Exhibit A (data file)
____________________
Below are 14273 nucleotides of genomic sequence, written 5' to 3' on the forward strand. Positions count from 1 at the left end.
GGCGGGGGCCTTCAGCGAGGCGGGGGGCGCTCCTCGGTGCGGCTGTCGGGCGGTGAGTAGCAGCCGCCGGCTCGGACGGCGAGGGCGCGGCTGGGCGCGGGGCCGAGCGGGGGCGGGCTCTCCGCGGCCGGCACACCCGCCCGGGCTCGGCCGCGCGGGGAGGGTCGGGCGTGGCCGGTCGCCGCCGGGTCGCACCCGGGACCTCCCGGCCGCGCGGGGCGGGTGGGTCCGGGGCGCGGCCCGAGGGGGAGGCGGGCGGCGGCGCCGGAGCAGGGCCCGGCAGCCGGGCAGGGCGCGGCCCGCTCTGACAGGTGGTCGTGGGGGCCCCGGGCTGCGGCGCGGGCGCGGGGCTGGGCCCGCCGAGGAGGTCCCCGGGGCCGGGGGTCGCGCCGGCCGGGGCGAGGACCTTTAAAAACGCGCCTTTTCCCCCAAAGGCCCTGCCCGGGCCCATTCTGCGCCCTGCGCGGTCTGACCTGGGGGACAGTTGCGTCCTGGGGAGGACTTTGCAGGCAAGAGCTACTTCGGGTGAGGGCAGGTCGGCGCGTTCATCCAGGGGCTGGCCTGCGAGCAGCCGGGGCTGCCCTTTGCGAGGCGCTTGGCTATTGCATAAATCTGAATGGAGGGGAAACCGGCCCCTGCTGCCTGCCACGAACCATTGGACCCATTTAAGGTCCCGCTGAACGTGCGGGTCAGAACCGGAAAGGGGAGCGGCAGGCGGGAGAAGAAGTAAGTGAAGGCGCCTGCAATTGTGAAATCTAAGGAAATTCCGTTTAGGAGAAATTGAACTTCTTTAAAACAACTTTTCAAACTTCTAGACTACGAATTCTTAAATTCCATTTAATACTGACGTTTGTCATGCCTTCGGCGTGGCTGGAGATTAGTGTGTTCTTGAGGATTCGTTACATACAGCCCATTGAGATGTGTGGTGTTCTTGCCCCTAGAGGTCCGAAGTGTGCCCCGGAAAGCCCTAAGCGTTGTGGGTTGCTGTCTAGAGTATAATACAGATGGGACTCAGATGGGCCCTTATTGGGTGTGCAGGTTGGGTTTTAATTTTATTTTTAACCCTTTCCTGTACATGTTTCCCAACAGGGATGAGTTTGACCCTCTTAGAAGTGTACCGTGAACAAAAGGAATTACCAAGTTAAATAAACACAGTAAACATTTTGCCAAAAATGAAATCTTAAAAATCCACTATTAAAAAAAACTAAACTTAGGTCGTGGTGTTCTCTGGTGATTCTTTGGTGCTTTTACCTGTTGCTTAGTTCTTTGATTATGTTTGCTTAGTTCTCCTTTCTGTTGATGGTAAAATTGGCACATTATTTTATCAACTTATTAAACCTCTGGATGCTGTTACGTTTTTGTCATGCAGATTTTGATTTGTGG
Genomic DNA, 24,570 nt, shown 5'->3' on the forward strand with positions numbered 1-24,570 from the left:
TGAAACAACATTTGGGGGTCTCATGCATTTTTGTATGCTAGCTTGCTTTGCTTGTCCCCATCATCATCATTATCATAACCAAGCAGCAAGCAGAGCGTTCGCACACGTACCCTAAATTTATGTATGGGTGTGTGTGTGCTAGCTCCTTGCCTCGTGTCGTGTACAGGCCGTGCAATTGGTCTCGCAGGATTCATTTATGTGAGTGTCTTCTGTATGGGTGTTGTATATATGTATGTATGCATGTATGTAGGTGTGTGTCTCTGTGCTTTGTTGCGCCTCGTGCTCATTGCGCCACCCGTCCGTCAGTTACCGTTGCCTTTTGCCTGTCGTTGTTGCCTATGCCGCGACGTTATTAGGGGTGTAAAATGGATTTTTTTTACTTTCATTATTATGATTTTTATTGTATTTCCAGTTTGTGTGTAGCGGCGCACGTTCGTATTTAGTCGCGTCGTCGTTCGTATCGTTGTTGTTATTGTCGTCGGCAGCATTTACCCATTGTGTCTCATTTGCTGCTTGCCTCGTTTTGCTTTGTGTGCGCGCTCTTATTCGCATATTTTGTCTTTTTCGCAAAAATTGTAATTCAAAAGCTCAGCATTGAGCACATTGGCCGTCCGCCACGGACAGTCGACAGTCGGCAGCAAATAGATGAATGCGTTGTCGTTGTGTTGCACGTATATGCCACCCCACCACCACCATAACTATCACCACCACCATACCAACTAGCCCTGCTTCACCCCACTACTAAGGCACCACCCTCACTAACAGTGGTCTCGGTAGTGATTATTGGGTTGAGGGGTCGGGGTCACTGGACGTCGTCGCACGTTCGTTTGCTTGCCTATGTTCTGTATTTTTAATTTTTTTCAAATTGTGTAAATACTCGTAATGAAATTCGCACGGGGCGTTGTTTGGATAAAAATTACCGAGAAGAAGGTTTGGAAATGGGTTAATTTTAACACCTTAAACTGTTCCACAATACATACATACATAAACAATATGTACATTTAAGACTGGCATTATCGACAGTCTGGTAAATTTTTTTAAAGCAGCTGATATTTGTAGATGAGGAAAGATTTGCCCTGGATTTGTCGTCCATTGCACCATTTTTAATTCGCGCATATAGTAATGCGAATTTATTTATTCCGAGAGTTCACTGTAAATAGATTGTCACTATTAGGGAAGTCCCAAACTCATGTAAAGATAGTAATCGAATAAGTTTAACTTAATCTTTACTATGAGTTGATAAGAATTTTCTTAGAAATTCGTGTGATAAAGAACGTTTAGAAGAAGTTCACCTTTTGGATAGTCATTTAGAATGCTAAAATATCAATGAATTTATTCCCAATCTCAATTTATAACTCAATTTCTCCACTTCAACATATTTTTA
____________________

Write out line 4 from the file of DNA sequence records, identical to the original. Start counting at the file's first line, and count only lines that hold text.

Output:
TGAAACAACATTTGGGGGTCTCATGCATTTTTGTATGCTAGCTTGCTTTGCTTGTCCCCATCATCATCATTATCATAACCAAGCAGCAAGCAGAGCGTTCGCACACGTACCCTAAATTTATGTATGGGTGTGTGTGTGCTAGCTCCTTGCCTCGTGTCGTGTACAGGCCGTGCAATTGGTCTCGCAGGATTCATTTATGTGAGTGTCTTCTGTATGGGTGTTGTATATATGTATGTATGCATGTATGTAGGTGTGTGTCTCTGTGCTTTGTTGCGCCTCGTGCTCATTGCGCCACCCGTCCGTCAGTTACCGTTGCCTTTTGCCTGTCGTTGTTGCCTATGCCGCGACGTTATTAGGGGTGTAAAATGGATTTTTTTTACTTTCATTATTATGATTTTTATTGTATTTCCAGTTTGTGTGTAGCGGCGCACGTTCGTATTTAGTCGCGTCGTCGTTCGTATCGTTGTTGTTATTGTCGTCGGCAGCATTTACCCATTGTGTCTCATTTGCTGCTTGCCTCGTTTTGCTTTGTGTGCGCGCTCTTATTCGCATATTTTGTCTTTTTCGCAAAAATTGTAATTCAAAAGCTCAGCATTGAGCACATTGGCCGTCCGCCACGGACAGTCGACAGTCGGCAGCAAATAGATGAATGCGTTGTCGTTGTGTTGCACGTATATGCCACCCCACCACCACCATAACTATCACCACCACCATACCAACTAGCCCTGCTTCACCCCACTACTAAGGCACCACCCTCACTAACAGTGGTCTCGGTAGTGATTATTGGGTTGAGGGGTCGGGGTCACTGGACGTCGTCGCACGTTCGTTTGCTTGCCTATGTTCTGTATTTTTAATTTTTTTCAAATTGTGTAAATACTCGTAATGAAATTCGCACGGGGCGTTGTTTGGATAAAAATTACCGAGAAGAAGGTTTGGAAATGGGTTAATTTTAACACCTTAAACTGTTCCACAATACATACATACATAAACAATATGTACATTTAAGACTGGCATTATCGACAGTCTGGTAAATTTTTTTAAAGCAGCTGATATTTGTAGATGAGGAAAGATTTGCCCTGGATTTGTCGTCCATTGCACCATTTTTAATTCGCGCATATAGTAATGCGAATTTATTTATTCCGAGAGTTCACTGTAAATAGATTGTCACTATTAGGGAAGTCCCAAACTCATGTAAAGATAGTAATCGAATAAGTTTAACTTAATCTTTACTATGAGTTGATAAGAATTTTCTTAGAAATTCGTGTGATAAAGAACGTTTAGAAGAAGTTCACCTTTTGGATAGTCATTTAGAATGCTAAAATATCAATGAATTTATTCCCAATCTCAATTTATAACTCAATTTCTCCACTTCAACATATTTTTA